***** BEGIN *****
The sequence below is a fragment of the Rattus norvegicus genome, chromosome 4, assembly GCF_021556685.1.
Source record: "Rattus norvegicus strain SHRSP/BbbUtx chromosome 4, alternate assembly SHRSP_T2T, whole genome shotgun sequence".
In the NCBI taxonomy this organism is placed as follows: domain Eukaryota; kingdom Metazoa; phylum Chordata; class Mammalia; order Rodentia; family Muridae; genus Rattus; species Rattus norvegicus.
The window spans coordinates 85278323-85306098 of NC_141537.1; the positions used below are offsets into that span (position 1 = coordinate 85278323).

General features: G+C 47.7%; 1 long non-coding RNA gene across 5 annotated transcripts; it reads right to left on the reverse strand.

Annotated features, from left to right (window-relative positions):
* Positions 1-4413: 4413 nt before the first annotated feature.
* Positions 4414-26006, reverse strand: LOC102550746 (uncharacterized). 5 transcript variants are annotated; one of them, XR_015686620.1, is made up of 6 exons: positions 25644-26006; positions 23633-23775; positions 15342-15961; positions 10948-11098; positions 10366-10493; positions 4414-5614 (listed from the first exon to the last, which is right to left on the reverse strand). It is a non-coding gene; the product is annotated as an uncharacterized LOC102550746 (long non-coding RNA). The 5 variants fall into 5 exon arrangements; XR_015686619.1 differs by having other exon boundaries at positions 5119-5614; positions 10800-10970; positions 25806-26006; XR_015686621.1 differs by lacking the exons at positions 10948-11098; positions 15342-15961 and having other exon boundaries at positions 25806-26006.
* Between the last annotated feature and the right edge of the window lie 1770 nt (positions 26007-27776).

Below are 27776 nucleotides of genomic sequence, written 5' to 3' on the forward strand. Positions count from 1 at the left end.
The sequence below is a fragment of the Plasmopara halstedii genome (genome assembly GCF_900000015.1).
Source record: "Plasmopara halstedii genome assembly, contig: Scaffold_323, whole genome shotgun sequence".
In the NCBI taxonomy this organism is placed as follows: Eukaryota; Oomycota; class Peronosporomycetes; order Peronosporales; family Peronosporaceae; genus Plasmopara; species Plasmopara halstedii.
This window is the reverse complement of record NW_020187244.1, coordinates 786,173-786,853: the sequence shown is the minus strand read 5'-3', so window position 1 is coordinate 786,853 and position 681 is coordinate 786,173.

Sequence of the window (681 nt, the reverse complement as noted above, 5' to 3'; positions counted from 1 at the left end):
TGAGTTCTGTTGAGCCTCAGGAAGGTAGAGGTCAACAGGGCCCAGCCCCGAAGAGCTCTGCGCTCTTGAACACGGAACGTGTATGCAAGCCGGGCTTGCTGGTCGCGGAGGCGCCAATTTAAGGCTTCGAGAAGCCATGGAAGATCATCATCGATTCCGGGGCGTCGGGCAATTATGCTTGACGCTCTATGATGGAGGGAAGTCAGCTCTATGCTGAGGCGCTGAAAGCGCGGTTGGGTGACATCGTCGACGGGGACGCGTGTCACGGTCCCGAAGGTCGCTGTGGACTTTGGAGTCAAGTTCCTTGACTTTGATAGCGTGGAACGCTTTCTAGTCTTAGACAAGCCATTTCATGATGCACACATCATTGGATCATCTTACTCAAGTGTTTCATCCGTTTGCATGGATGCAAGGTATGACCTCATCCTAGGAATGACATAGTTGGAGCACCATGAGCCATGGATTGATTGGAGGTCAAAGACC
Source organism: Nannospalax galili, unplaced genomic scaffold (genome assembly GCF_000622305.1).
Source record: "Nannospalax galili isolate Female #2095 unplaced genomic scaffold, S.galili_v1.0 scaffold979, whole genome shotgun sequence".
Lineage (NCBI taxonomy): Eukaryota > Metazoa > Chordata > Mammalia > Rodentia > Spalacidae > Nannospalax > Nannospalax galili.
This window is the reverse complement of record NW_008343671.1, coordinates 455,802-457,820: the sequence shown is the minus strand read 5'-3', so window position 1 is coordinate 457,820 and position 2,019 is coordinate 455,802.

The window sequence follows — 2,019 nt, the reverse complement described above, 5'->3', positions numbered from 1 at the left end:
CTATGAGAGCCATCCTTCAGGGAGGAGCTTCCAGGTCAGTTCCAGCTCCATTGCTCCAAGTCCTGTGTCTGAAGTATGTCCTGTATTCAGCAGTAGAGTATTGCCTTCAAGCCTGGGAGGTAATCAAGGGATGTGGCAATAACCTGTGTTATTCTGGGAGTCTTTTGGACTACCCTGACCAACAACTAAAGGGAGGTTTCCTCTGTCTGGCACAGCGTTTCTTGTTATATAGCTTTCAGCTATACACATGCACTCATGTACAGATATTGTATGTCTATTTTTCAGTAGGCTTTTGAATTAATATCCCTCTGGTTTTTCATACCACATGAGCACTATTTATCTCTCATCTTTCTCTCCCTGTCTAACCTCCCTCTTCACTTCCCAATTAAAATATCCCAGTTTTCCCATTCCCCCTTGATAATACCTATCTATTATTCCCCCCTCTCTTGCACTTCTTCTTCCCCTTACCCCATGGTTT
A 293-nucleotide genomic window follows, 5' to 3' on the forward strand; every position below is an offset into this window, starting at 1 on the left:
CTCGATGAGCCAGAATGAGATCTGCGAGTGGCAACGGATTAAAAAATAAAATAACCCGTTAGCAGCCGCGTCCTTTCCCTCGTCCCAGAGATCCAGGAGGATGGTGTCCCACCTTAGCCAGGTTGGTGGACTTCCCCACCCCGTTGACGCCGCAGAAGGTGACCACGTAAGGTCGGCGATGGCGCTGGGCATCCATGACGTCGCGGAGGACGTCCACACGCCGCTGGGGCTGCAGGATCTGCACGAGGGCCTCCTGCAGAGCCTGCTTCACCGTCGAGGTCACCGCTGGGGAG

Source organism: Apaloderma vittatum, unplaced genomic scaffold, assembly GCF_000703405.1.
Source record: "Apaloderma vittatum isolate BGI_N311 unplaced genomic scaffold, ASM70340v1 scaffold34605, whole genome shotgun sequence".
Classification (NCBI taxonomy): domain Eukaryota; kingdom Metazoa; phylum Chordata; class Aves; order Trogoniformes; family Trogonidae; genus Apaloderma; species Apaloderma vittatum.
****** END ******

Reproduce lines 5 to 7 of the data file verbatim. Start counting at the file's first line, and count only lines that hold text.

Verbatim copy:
General features: G+C 47.7%; 1 long non-coding RNA gene across 5 annotated transcripts; it reads right to left on the reverse strand.

Annotated features, from left to right (window-relative positions):
* Positions 1-4413: 4413 nt before the first annotated feature.